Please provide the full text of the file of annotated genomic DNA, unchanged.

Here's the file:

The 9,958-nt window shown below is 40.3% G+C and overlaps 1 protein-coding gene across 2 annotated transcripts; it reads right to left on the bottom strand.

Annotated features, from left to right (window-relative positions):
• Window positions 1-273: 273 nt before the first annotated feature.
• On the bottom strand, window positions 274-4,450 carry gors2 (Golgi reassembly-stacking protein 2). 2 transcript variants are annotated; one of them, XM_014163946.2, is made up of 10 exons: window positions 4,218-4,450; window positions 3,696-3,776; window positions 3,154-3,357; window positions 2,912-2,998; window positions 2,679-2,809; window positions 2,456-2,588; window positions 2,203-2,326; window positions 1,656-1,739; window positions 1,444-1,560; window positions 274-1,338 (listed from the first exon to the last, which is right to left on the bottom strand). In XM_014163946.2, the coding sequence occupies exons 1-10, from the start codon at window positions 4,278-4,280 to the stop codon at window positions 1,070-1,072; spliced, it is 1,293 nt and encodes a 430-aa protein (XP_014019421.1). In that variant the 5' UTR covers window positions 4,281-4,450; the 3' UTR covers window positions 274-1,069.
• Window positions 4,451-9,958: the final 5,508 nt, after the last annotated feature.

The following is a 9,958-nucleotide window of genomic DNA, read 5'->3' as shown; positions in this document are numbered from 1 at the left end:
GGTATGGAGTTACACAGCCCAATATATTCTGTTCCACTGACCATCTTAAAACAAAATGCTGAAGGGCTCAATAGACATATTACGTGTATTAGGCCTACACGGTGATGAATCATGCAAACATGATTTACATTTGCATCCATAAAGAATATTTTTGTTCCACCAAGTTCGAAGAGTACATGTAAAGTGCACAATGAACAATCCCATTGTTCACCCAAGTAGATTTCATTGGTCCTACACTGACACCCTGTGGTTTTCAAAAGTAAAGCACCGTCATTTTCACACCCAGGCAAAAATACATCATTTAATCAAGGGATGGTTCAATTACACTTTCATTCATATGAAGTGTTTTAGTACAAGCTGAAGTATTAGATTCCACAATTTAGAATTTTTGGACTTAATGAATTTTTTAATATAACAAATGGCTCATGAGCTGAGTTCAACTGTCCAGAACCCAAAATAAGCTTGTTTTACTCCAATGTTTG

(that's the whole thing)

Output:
The 9,958-nt window shown below is 40.3% G+C and overlaps 1 protein-coding gene across 2 annotated transcripts; it reads right to left on the bottom strand.

Annotated features, from left to right (window-relative positions):
• Window positions 1-273: 273 nt before the first annotated feature.
• On the bottom strand, window positions 274-4,450 carry gors2 (Golgi reassembly-stacking protein 2). 2 transcript variants are annotated; one of them, XM_014163946.2, is made up of 10 exons: window positions 4,218-4,450; window positions 3,696-3,776; window positions 3,154-3,357; window positions 2,912-2,998; window positions 2,679-2,809; window positions 2,456-2,588; window positions 2,203-2,326; window positions 1,656-1,739; window positions 1,444-1,560; window positions 274-1,338 (listed from the first exon to the last, which is right to left on the bottom strand). In XM_014163946.2, the coding sequence occupies exons 1-10, from the start codon at window positions 4,278-4,280 to the stop codon at window positions 1,070-1,072; spliced, it is 1,293 nt and encodes a 430-aa protein (XP_014019421.1). In that variant the 5' UTR covers window positions 4,281-4,450; the 3' UTR covers window positions 274-1,069.
• Window positions 4,451-9,958: the final 5,508 nt, after the last annotated feature.

The following is a 9,958-nucleotide window of genomic DNA, read 5'->3' as shown; positions in this document are numbered from 1 at the left end:
GGTATGGAGTTACACAGCCCAATATATTCTGTTCCACTGACCATCTTAAAACAAAATGCTGAAGGGCTCAATAGACATATTACGTGTATTAGGCCTACACGGTGATGAATCATGCAAACATGATTTACATTTGCATCCATAAAGAATATTTTTGTTCCACCAAGTTCGAAGAGTACATGTAAAGTGCACAATGAACAATCCCATTGTTCACCCAAGTAGATTTCATTGGTCCTACACTGACACCCTGTGGTTTTCAAAAGTAAAGCACCGTCATTTTCACACCCAGGCAAAAATACATCATTTAATCAAGGGATGGTTCAATTACACTTTCATTCATATGAAGTGTTTTAGTACAAGCTGAAGTATTAGATTCCACAATTTAGAATTTTTGGACTTAATGAATTTTTTAATATAACAAATGGCTCATGAGCTGAGTTCAACTGTCCAGAACCCAAAATAAGCTTGTTTTACTCCAATGTTTG